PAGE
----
As writers, if this is something you plan stick with (think long hard about; it's a decision not to be made flippantly),  then you're going to have to deal with a lot of Stuff. On the best days, you'll feel one possessed by a muse, the words flowing off your tongue or your pen like so many drops of rain off of a tin roof in a summer storm. On the worst days, you'll feel self-doubt. You'll feel ridiculous. You'll feel like freaking out and screaming. You'll question yourself about why you even bother. At times, heaven forbid, you'll feel like giving up.


    I can't promise it will get better because I am not experienced enough to have that kind of information, 
and, from I've gathered, I don't think it does. You will always have bad days at times.

   If writing, if being a writer is truly something you love then isn't it worth it? Isn't worth fighting for even if the biggest enemy you face happens to be yourself? Like with all truly good things, the answer  is yes.

03 June 2013

Growing Pains

     Once again, please insert my usual "speel" about how I'm a horrible blogger, I don't upload enough things for any of you (not that too many read these), and I promise to do better. It's summer now so I don't really have any excuses. In fact, it's been summer for a little while so I definitely don't have any excuses to use.

     So, let's get to the important things.

     My legs really, really, really hurt.

     Oh yeah, I have a job now. Via my English/drama teacher's husband I have managed to procure a job for the summer. Unlike what I suspect many of the jobs are that those my age obtain, it is full time and above minimum wage ($10.00 an hour). Oh, it's also in the sun in a shipyard in a place with a name that I originally believed to be a racial slur, but is the actual name of the town(?) or area. None is truly important.

     The point I'm trying to make is that I'm entering whole new. Compared the existence me and most of my peers, it's different to the point where it seems like being around these people is a whole new plane of existence. I'm not saying that as an educating young individual with a fairly bright future I'm above or better than of them. What I am saying is that I feel like an alien among normal people. I've finally stepped out of the dream of private school education, middle class socioeconomic status into the real world of a forty hour work week in the hot sun. Talk about culture shock.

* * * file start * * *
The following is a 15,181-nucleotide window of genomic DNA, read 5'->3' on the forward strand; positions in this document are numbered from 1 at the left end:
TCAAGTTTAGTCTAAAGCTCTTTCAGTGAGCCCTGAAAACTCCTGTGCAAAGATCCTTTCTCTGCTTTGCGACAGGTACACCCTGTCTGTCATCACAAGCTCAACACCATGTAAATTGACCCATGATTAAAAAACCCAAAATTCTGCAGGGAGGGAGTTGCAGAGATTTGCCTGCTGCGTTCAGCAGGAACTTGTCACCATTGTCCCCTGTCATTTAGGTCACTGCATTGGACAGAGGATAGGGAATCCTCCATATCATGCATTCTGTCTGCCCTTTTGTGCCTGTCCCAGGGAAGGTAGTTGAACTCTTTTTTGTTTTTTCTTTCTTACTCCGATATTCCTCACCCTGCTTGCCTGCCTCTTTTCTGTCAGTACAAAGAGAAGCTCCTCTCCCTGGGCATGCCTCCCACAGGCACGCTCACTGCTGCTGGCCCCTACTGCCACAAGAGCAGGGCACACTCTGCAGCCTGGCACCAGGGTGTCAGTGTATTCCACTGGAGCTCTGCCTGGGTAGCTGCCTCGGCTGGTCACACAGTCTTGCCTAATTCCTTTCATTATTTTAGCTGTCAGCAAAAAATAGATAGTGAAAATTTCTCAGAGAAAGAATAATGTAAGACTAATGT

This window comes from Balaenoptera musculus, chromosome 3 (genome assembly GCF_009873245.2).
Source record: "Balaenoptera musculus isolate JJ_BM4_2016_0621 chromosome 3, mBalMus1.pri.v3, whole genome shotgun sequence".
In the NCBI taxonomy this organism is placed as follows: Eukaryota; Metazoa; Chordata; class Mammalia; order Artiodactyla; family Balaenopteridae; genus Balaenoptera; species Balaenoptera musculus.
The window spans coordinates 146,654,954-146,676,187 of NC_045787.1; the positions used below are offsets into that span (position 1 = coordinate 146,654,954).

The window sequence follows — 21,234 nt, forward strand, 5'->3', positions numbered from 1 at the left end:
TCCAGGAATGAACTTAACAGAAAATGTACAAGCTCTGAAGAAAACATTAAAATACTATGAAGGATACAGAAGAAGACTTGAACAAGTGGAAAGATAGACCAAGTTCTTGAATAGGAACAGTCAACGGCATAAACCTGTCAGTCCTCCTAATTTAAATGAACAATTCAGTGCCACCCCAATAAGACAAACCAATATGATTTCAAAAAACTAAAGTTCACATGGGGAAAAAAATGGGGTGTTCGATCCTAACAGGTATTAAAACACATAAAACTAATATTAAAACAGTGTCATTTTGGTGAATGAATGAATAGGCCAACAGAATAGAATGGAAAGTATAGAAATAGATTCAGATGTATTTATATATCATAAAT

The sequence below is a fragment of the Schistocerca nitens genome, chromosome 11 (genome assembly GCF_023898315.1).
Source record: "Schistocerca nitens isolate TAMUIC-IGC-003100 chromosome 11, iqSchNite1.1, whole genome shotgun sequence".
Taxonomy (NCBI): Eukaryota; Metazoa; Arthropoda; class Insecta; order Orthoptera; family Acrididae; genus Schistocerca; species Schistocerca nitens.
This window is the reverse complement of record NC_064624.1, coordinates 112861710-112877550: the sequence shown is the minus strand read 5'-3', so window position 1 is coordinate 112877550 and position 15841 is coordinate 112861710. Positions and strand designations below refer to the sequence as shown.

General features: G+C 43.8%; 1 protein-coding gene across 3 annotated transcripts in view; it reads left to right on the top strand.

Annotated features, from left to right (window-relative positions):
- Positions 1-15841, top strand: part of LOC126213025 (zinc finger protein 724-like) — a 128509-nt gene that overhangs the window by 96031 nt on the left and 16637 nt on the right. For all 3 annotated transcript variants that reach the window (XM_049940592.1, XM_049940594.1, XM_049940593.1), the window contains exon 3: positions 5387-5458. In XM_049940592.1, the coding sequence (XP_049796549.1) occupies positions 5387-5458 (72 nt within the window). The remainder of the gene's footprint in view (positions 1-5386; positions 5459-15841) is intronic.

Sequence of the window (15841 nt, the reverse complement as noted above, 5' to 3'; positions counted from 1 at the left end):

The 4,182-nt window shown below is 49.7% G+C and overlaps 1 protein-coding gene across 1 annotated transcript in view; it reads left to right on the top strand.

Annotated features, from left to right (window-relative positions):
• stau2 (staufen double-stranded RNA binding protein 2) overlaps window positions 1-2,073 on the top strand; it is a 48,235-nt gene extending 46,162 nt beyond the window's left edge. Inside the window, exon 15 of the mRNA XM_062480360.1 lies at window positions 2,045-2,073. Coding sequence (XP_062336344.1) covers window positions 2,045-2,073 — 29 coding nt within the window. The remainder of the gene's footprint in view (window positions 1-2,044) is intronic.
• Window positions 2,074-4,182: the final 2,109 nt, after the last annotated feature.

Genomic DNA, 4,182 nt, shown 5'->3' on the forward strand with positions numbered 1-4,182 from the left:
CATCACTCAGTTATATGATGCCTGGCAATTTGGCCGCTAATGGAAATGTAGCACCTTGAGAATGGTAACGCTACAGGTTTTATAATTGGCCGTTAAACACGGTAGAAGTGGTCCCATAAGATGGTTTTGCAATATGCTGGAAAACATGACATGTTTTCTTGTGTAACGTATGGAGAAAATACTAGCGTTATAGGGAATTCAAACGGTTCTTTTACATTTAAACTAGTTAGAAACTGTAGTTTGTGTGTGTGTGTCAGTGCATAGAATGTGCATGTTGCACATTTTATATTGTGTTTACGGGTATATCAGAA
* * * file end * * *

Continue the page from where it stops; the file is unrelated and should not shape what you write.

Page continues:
As I look forward to the rest of my summer, I wonder if I'll overcome that culture shock. Will I acclimate and integrate to that culture by the end of the summer? Do I want to? Will I perhaps understand them? Whatever happens, I'll certainly learn more of the world.

     When riding around last Wednesday with my father, we were driving so that I could work out where exactly I would be driving everyday for work, he said that this job would benefit me as a writer, and then he made a reference to Steinbeck (at which I glowed secretly with pride). Maybe, along with all of the other writing projects I've assigned myself will be to observe these people, to see another side of existence. I've always thought to understand the world because I've wanted to make it better. For the next several weeks, I won't be seeing it from the lofty and philosophical heights of air conditioned rooms.

                                                                                                              Good-bye for now,
                                                                                                              Jesse Byron

P.S. I'm getting published again. Same anthology, different edition. Also, I sent in an essay to a publication called The Sun. I'll probably hear back from it some time during August.